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Tales From Andersen, July 2019

Published in Poets Reading the News, July 2019

Tales from Andersen: A found poem
Upon the election of Donald Trump to the United States presidency, 2016

All stories must come to an end.
In the last evening of the year, bareheaded
and with naked feet, red and blue from cold,
the toys, offspring to a tin spoon, play
at fighting battles and hosting balls, plunder the tree.

Two carriages roll by dreadfully fast.
The children fall down and form a long trail of fire.
The soldier, in the smartest red and blue uniform imaginable,
falls head foremost, his bayonet fixed between two paving stones.
He does not think it proper to shout when he is in uniform.
The little dancer flutters like a sylph
straight to the fire, to the soldier:
“Do you know where those trees were taken? Did you meet them?”
Her father will beat her if she returns without a farthing.
The soldier sheds tears of tin.

It is terrible lonely here: Paper castle, paper boat
dancing up and down. What waves there are in the gutter,
and what a current! The roast goose hops down from the dish
with a knife and fork in its breast
and then the light goes out.

Sources: Hans Christian Andersen, “The Match Girl,” “The Steadfast Tin Soldier,” and “The Fir Tree.”

Link: http://www.poetsreadingthenews.com/2019/07/tales-from-andersen/

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“En pointe,” The Heartland Review, Fall 2018

En pointe

now and then I feel it,
oldest of lost pauses, as if it had never gone,
pleat in time, box lengthening the foot,
body memory waiting, taut muscle
contesting the floor.
Behind my ears, air insists, extending,
emptying me of self;
I am weightless
in this satin moment before the double turn,
before flight.

Kestrel, the Literary Journal of University of West Virginia, three poems, Fall 2018

Teaching Raymond Carver’s poem to girls

September. Scent of maple keys.
In an unfamiliar kitchen, in his father’s unlooked-at face,
Carl’s gone bad, weeps for the pretender king,
territory Ford-cornered, romantic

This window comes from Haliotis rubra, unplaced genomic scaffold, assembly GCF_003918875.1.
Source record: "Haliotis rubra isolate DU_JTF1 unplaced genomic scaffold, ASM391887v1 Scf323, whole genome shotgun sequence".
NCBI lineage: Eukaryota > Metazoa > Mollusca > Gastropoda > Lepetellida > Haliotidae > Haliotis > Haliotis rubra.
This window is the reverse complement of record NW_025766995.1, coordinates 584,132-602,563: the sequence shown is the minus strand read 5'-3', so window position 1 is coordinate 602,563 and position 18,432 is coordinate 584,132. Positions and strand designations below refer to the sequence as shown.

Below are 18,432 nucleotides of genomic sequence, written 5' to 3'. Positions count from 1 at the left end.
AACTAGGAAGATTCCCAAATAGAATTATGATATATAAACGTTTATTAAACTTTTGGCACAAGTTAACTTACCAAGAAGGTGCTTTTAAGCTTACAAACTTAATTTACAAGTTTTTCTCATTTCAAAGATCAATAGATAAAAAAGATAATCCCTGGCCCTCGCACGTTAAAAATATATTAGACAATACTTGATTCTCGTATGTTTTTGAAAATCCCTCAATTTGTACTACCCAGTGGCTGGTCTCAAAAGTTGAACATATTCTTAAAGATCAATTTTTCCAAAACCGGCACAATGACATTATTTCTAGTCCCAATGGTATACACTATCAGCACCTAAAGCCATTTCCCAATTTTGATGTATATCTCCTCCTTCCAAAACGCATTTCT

fish posture and cock-eyed hat.

Ray, we too are fatherless.
We black out this gaslight bar, this flaccid cigarette.
Summers he drove away – a 1955 Studebaker.
Left in my mother’s tortured grip,
I learned every pathology

that may be found between the pages of a book.
Stake flags upon scullery theaters as you must, darlings,
speed dating at the gun & bait shop.
Seed the empty throne with oyster hulls,
spawn alight within them, shalom.
 
Shalom, pearl-dark.

 

For poets at Thinking Man, gone missing

Here outside someone’s old
bedroom
a kudzu Eden curls close,
hesitating, slow to draw her summer cap
bare crown under a star-stacked sky
for the green for the green
grows
green
grows
ever the same
your father
the fifties
who would know now,
remember?

To hell with Kansas.
Already.Let corn dry on the stalks
dead as salesman.         Laugh
drink blanc over ice
like medieval peasants with Frigidaire
half over your shoes
and stumbling
tell the one about your fatherorwasityouruncl

Whatsit
piece of furniture with its own small story
which is egg-zackly! how tiresome
and nearly always
will not
get
sunlit
dust rising from the upholstery
neglected past
or braids rapt round and round
like a queen’s singing
baked birds      because
you won’t do that
not one word
unless you have to.

 

The Last Night

Candelabra slant sidewise, an affliction they inherit, balance problem spread through the gene pool at the candlestick factory, where qualities of light mix. Wax drips one way and not the other in every set. The center flame is the first to wink out (find Hebrew word).

All year you work your legs, alone in a crib, high fevers and freezing feet, the taste of sieved pears and liver paste, the pinch of plastic pants, wet red rings crosshatched when she lifts you, upside-down land, stars. Wax collects southeast, past Baltimore. You can pick it off dead with a fingernail or melt it away over a flame but marks fuse with the brass, never fade completely.

She opens a line of Ransom poem for you to finish with a word. She keeps the windows open at night, summer and winter. You suck your toes, warm them with your breath.